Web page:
Riverside sheriff gains more control over updating, maintaining facilities


RIVERSIDE (CNS) – The Board of Supervisors unanimously voted today to give Riverside County Sheriff Chad Bianco and his staff more control over the management of maintenance at sheriff’s buildings, as well as the ability to independently handle future repairs and upgrades at sheriff’s facilities.

Supervisors Kevin Jeffries and Chuck Washington first brought the matter before the board on Jan. 7, saying in their original proposal that by “empowering the sheriff’s department with the ability to oversee and manage services, they may realize significant savings that will allow them to help meet their budget goals.”

But the action was postponed at the request of Supervisors Jeff Hewitt and Karen Spiegel, with the latter complaining that there was insufficient data available to make a decision. The revised agenda item contains specific figures and projects intended to give the board a more detailed view of what it is Bianco and his administrators intend to do.

In order to cut down on so-called internal service fund — ISF — fee costs, the sheriff will have the flexibility to oversee some types of public works contracts and absorb employees from the Economic Development Agency, an ISF agency.

The sheriff’s department maintained that custodial, landscaping and other maintenance employees on the payroll of the law enforcement agency, rather than rented from EDA, will shave expenses.

The Riverside University Health System already utilizes in-house staff for the same purposes, according to Executive Office documents.

For infrastructure projects, the sheriff and EDA will be required to confer and decide which one is best suited to negotiating and managing work projects with vendors.

Jeffries’ and Washington’s approved proposal seeks to displace EDA as the ultimate authority on architectural and engineering services, putting the sheriff’s staff in the driver’s seat on which consultants and companies to hire for planning and preparation. The supervisors noted that EDA’s ISF fees for overseeing public works projects can run anywhere from 2% to 20% of the overall outlays for a project’s budget.

Documents indicated 17 projects are in the planning stage, including repairs to the roof of the Hemet sheriff’s station, overhauling the inmate showers at the Blythe Jail and replacing the primary HVAC unit at the Smith Correctional Facility in Banning.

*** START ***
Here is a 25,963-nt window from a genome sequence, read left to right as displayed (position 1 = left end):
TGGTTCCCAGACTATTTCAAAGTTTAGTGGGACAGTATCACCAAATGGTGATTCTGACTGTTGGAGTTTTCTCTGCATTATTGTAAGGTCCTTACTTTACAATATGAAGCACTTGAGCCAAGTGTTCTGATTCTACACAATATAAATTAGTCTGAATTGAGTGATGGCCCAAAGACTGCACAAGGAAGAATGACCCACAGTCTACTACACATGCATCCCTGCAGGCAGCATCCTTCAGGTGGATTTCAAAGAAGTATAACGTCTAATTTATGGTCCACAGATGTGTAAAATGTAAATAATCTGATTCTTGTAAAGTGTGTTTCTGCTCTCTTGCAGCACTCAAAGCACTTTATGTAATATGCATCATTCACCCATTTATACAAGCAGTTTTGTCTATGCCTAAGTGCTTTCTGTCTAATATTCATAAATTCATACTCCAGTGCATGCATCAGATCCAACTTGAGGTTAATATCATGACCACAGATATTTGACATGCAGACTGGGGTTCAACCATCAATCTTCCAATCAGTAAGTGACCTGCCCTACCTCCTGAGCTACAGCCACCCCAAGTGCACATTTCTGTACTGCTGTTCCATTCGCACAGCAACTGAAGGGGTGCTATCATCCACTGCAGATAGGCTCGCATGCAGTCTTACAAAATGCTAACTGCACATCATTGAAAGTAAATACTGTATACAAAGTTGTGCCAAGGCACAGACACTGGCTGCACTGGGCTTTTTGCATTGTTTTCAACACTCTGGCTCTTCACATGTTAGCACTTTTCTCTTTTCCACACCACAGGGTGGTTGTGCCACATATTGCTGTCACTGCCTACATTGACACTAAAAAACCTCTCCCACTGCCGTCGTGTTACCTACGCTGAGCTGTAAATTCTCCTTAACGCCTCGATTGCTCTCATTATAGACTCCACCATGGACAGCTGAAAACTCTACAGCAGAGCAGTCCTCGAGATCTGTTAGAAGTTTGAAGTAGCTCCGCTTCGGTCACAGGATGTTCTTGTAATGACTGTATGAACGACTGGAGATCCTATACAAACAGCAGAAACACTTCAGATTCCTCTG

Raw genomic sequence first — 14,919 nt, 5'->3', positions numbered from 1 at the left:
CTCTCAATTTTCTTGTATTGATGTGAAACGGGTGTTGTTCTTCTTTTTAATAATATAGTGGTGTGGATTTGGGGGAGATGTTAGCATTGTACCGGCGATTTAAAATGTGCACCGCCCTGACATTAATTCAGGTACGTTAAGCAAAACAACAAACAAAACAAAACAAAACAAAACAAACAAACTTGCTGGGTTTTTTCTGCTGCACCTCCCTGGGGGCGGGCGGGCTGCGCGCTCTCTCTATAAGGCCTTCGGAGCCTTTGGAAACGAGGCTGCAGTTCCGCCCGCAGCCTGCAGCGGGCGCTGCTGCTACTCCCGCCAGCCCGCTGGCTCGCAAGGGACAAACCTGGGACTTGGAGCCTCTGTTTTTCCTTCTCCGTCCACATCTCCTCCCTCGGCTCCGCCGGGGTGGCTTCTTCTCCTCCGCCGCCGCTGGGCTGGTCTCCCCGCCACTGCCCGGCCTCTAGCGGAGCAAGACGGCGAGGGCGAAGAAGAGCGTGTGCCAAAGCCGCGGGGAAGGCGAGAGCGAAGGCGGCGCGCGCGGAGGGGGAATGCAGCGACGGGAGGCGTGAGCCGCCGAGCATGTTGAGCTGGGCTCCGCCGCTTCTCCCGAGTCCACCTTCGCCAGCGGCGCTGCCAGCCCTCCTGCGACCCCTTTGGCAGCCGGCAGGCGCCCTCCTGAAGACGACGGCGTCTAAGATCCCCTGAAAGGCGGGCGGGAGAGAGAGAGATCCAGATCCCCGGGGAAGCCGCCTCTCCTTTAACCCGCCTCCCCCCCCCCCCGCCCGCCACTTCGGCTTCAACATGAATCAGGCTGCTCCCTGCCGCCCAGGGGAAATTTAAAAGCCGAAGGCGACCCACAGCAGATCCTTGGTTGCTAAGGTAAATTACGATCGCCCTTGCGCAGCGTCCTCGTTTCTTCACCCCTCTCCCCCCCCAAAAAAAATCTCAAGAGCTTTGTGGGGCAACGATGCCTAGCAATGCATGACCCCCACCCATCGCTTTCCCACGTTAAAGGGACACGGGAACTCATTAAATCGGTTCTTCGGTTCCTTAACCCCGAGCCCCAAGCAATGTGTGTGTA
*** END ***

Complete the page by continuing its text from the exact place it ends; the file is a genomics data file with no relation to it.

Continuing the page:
The sheriff’s budget consumes the largest share of public safety allocations and is among the leading cost-drivers for the county every fiscal year. According to Jeffries and Washington, internal service funds have a major impact on the sheriff’s expenditures.

“Costs in EDA-controlled areas have increased over 50% since fiscal year 2014/15 and have outpaced the board’s approved budget allocation, fiscal year after fiscal year,” according to the supervisors. “These cost increases are unsustainable and not only impact the sheriff’s operating budget, but are passed on to (the department’s) contract city partners as facility rate increases.”

The sheriff’s facilities maintenance expenditures in 2017-18 were $9.13 million, compared to $10.7 million in the fiscal year ending last June 30 — a 17% increase.

“This is the first of many challenging decisions we face as a board going forward,” Jeffries told his colleagues earlier this month. “There is extreme pressure on departments to live within very restricted budgets. ISFs have been kind of left unrestricted, and the costs continue to escalate. We cannot continue that practice. This is a new board, a new day and new opportunities.”

They’re also proposing to permit the sheriff to independently — without EDA’s input — enter into agreements for furniture and fixtures acquisitions.

Clearing the way for the sheriff to gain control of the maintenance, planning and other services contracts would require revisions to board policies B-11 and H-7.